A botanist whose studies of human coprolite analysis regarded as essential in our understanding of ancient life and human origins.
When Eric Ottleben Callen died in 1970, he was living in Peru and working on the coprolites - dried or fossilized piece of animal or human excrement - found at the site of Pikimachay, an archaeological site in the Ayacucho Valley. However, he was working with some frustration.
Perhaps because of the subject matter, most scientists at the time thought that coprolite research was not useful, and Dr Callen endured some ridicule and derision. It was a hard sell to his peers at McGill University in Montreal and left him open to being the butt of predictable jokes. But he persevered.
Dr Callen discovered that dried human coprolites, typically less than 10,000 years old, can be returned to their original texture, odour, and "freshness" by a technique developed by him in 1955. He soaked the coprolite for 48 hours in a 0.5% solution of trisodium phosphate.
Today, human DNA can be extracted from coprolites, and can give a picture of what people were like and what life was like up to 90,000 years ago. Scientists can even tell when our ancestors began to speak by looking for the FOXP2 gene in the DNA. When the presence of the FOXP2 gene is detected, it means that the person was capable of the jaw movements required for speech.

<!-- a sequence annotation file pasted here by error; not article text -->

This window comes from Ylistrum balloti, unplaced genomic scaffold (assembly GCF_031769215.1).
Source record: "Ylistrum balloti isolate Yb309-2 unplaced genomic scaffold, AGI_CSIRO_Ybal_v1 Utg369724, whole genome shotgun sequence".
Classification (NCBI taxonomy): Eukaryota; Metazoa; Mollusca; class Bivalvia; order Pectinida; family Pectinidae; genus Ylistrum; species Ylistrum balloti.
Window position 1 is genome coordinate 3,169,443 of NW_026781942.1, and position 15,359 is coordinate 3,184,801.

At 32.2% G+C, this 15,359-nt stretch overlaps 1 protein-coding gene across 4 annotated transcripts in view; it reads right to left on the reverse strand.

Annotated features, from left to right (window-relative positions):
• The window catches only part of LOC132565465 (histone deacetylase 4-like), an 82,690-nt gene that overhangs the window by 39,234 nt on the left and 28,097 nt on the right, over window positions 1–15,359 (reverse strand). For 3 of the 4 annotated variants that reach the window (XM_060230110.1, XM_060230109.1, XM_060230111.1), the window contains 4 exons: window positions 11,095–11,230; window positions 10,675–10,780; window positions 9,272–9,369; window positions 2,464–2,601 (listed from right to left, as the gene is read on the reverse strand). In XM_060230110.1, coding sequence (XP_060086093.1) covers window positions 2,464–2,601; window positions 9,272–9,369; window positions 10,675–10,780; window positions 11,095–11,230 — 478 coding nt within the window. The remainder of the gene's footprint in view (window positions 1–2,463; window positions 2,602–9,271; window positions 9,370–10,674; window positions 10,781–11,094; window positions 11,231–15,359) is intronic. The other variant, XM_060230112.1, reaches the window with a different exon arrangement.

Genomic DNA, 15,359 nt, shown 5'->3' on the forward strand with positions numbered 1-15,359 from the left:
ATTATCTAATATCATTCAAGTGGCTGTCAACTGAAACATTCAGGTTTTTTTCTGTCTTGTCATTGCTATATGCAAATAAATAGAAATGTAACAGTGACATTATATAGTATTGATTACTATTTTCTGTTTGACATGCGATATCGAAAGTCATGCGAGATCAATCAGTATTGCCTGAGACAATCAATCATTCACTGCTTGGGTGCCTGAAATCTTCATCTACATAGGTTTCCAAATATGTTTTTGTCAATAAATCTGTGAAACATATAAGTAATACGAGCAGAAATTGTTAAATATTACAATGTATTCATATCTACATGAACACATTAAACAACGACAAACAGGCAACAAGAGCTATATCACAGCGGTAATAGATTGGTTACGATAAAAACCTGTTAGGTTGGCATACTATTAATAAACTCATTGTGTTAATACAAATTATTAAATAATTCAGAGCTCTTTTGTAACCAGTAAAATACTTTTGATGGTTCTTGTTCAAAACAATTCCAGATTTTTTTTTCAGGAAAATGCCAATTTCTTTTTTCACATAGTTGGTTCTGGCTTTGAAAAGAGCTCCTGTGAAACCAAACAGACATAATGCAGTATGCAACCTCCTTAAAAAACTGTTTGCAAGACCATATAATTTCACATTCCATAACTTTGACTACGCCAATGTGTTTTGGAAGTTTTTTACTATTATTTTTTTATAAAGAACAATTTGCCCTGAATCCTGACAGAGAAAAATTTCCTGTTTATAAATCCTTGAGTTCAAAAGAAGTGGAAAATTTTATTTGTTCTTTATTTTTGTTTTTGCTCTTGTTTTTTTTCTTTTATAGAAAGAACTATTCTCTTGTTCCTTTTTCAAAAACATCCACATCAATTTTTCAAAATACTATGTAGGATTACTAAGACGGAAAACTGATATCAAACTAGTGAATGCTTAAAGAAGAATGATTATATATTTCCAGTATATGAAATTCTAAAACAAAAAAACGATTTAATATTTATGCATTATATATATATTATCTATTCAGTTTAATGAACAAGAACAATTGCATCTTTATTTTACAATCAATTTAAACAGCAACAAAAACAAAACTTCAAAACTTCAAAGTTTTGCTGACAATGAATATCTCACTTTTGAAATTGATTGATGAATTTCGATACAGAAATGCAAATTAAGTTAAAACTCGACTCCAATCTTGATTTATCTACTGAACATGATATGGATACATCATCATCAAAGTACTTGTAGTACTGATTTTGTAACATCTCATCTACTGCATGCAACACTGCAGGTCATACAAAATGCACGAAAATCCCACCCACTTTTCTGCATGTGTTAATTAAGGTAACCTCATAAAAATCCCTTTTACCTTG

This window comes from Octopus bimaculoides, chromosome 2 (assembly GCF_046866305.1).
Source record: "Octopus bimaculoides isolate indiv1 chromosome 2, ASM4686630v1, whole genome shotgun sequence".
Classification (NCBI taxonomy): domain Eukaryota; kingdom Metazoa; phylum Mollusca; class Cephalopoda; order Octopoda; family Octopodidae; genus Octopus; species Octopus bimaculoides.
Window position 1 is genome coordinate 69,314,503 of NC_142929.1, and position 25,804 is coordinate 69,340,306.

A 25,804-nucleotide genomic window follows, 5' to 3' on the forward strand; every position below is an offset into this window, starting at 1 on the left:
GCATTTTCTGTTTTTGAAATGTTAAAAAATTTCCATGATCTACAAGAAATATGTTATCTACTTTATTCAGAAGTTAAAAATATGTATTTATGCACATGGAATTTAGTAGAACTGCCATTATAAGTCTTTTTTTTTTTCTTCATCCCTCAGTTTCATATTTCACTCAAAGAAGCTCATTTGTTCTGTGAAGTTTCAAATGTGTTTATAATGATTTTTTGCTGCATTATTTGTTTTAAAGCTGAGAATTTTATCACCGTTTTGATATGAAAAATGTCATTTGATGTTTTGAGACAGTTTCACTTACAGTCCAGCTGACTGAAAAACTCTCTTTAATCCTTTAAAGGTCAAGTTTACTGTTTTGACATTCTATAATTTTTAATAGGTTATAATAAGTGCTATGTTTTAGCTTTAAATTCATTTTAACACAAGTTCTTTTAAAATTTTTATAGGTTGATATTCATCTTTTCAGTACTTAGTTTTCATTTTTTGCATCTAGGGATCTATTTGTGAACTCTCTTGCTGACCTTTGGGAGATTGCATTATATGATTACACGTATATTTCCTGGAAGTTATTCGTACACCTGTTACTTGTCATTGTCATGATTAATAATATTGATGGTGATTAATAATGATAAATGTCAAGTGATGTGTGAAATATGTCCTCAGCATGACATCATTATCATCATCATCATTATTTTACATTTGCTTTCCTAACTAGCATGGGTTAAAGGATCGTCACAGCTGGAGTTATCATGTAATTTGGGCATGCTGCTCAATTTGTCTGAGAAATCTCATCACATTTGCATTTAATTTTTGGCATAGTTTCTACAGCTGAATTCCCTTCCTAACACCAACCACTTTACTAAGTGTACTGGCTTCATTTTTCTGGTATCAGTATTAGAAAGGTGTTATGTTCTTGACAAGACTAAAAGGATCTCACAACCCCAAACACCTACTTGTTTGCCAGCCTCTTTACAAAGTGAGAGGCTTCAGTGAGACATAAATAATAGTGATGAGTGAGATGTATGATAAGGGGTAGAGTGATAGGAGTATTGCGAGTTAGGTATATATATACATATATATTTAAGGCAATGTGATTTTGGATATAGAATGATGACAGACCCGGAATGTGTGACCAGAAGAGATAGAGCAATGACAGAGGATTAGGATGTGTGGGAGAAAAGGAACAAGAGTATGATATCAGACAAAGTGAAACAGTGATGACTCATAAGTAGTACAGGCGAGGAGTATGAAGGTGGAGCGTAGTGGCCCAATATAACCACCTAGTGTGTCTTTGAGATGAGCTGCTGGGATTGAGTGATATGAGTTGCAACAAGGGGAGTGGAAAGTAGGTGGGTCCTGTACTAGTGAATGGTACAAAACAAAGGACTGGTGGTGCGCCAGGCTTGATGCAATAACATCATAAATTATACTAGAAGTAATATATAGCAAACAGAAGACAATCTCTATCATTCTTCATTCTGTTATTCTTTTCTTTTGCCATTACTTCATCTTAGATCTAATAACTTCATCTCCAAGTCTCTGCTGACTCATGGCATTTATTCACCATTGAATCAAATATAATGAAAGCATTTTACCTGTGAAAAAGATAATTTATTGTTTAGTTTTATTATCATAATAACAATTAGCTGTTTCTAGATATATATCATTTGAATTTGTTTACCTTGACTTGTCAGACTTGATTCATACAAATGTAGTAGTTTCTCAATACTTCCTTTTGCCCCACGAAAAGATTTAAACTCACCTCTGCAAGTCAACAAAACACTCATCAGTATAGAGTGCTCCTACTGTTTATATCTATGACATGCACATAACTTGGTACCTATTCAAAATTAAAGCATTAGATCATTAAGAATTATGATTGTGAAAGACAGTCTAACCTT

Dr Callen has become something of a pioneer, and his techinique has been used in recent studies on the lives of ice age mammals, what Neanderthals ate and the diseases that ravaged early humans.
Eric Ottleben Callen received his PhD in botany while in Scotland at the University of Edinburgh. He was an unlikely person to become the “father” of coprolite analysis. After spending his professional career as a professor of plant pathology at McGill University in Canada where he researched cereal pathogens. He died before knowing the true extent of the impact his research would have, but his legacy has been a greater understanding of the origins of life.